‘They won’t pay us back because they are crooks’ - Medvedev on Ukraine debt

December 9, 2015. Prime Minister Dmitry Medvedev, center, gives an interview on the work of the Russian Government to Russian television journalists in a live broadcast of the In Conversation with Dmitry Medvedev program. © Ekaterina Shtukina
Russian Prime Minister Dmitry Medvedev has told reporters that Ukraine has no intention of repaying a $3 billion debt to Russia and sharply criticized Western governments for covering up Kiev’s violations of perfectly legal financial agreements.

I have a feeling that they [Ukraine] will not return anything [to us] because they are crooks,” Medvedev said on Wednesday during an interview with several leading Russian TV channels. “They refuse to return the money and our Western partners not only render us no help, they are actually hindering our efforts,” he added.

The Russian PM also reminded journalists that Ukrainian debt to Russia had been well planned, and that the initial agreement was sealed between the two national governments.

Ukrainian authorities asked Russia to participate in bond placements so that they could solve some routine tasks of the Ukrainian economy. When two governments make an agreement this is obviously a sovereign debt,” Medvedev noted.

READ MORE: Kiev doesn’t rule out default on Russian debt

The PM also said the approach of the International Monetary Fund (IMF) and other players in the field of international finance was far from correct: “It is very surprising that international financial organizations have started saying this was not sovereign borrowing. This is rubbish. This is obviously a blatant and cynical lie,” Medvedev stated.

He noted that according to commonly accepted rules, failure to repay a sovereign debt in time - also called a default on sovereign debt - should always lead to “unpleasant consequences” for the borrower.

On Tuesday the executive board of the IMF agreed to change its policy on lending to countries that are in arrears to other governments. Previous IMF guidelines on lending to such states were relatively strict, stating that "the IMF doesn't lend to countries that are not making a good-faith effort to eliminate their arrears with creditors."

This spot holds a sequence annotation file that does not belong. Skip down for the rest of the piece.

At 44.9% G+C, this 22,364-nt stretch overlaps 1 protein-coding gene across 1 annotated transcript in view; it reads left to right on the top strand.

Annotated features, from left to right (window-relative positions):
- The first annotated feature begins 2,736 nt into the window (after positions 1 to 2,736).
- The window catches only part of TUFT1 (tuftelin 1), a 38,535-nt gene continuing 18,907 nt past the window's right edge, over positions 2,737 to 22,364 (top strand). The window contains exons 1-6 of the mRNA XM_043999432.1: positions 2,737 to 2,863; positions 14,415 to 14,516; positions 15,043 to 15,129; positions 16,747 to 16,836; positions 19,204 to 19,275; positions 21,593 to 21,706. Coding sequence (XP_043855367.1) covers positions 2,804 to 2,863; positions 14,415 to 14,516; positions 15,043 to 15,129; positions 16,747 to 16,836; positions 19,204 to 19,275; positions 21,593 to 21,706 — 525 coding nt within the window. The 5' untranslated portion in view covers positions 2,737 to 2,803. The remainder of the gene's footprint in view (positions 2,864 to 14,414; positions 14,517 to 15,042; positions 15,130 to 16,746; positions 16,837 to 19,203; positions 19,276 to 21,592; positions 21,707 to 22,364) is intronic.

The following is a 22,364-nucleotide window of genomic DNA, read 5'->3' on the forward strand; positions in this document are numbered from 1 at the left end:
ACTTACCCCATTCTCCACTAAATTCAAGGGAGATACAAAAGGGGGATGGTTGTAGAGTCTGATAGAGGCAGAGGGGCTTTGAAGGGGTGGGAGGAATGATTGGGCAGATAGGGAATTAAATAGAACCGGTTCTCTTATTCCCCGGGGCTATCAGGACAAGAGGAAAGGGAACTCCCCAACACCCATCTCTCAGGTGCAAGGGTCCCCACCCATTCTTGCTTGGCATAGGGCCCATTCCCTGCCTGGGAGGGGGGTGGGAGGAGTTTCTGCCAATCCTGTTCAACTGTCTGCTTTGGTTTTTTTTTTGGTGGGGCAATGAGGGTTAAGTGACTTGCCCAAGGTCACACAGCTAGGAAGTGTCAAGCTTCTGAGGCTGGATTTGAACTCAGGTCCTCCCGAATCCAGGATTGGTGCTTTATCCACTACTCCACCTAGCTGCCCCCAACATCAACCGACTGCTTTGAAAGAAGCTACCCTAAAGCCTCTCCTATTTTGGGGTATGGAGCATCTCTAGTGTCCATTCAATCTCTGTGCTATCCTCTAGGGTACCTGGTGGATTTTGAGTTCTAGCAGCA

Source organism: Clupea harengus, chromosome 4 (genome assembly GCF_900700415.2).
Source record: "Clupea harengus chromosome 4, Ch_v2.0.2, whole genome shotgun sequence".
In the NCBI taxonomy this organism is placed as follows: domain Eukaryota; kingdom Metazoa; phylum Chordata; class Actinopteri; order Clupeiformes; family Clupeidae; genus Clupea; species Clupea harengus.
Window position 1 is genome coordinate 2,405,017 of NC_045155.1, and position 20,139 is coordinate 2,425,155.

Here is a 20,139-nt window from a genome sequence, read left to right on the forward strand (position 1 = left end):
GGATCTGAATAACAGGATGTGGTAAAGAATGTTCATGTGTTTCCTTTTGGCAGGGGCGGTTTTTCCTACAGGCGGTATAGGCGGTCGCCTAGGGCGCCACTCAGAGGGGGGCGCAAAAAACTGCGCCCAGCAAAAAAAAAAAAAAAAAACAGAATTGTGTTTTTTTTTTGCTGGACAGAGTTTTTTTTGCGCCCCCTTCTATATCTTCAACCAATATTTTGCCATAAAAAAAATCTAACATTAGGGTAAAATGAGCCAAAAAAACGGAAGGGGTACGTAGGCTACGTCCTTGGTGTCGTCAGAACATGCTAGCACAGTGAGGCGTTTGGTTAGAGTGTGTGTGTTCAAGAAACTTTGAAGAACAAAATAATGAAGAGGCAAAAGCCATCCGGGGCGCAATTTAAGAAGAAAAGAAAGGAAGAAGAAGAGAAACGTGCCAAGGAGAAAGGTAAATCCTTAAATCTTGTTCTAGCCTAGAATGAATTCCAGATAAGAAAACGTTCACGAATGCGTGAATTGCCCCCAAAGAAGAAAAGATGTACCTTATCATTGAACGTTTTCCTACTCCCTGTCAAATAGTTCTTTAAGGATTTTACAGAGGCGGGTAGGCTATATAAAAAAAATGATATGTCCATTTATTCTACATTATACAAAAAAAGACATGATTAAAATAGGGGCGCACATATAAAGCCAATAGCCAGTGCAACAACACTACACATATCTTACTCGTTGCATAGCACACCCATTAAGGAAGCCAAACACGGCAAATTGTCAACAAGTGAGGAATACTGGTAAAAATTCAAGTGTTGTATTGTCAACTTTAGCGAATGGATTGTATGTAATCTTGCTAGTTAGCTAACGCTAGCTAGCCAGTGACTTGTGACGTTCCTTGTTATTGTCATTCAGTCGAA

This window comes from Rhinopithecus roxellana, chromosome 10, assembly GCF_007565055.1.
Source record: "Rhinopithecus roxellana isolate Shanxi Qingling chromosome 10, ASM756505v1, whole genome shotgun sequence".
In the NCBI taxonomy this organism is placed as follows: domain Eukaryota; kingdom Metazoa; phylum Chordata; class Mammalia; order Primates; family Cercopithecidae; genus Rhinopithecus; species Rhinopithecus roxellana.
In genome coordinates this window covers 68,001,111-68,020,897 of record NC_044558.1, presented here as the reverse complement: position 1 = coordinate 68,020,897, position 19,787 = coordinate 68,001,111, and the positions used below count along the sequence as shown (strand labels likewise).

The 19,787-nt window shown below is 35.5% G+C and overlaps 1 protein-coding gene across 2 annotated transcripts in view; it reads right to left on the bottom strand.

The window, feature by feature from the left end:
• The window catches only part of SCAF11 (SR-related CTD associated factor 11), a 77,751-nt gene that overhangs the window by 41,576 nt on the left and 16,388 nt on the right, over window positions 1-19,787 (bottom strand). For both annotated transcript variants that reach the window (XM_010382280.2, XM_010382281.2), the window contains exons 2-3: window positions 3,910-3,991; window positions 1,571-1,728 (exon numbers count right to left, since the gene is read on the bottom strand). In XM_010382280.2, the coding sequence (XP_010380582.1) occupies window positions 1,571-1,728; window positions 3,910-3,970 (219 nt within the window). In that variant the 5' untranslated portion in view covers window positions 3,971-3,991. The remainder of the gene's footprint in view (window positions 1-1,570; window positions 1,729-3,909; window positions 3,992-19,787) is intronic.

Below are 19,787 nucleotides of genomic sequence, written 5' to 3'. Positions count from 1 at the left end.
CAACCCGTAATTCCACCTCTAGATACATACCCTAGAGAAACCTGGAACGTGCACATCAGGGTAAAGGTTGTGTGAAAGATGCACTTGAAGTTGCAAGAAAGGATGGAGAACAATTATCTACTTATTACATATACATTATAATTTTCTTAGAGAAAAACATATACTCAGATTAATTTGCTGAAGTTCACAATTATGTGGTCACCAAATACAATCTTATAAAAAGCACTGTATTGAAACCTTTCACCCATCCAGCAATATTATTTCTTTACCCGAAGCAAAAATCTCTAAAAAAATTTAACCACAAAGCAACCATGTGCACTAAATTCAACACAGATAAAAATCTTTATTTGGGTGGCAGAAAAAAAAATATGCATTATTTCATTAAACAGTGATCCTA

With its $3 billion debt to Russia, Ukraine is among such countries covered in the IMF statement, with Kiev being on course to miss the end-of-the-year repayment deadline for the loan.

Russia has previously offered to restructure the debt on condition of a third party guarantee, but the Ukrainian side has rejected the offer.

READ MORE: IMF to change its lending rules for Ukraine – WSJ

In the latest developments on the issue, Ukrainian Finance Minister Natalie Jaresko told Nikkei business daily earlier this week that Kiev might refuse to repay the debt to Russia because of huge pressure on the part of the people.

This statement drew a sarcastic remark from Russian Foreign Ministry spokesperson Maria Zakharova.

"We have no questions but one,” Zakharova wrote on Facebook after quoting Jaresko’s statement. “Is ‘strong pressure’ on the part of Crimea’s people considered as an argument for its reunification with Russia?"

Ukrainian officials have not answered this question so far.

On Wednesday, Russian President Vladimir Putin ordered the government to file a lawsuit against Ukraine if it misses the deadline on debt repayment.

They could have participated in this all and share the risks. I even fail to understand this. All right then, just sue them,” Putin told the cabinet after Finance Minister Anton Siluanov delivered a report on the situation with the Ukrainian debt and changes to the IMF regulations.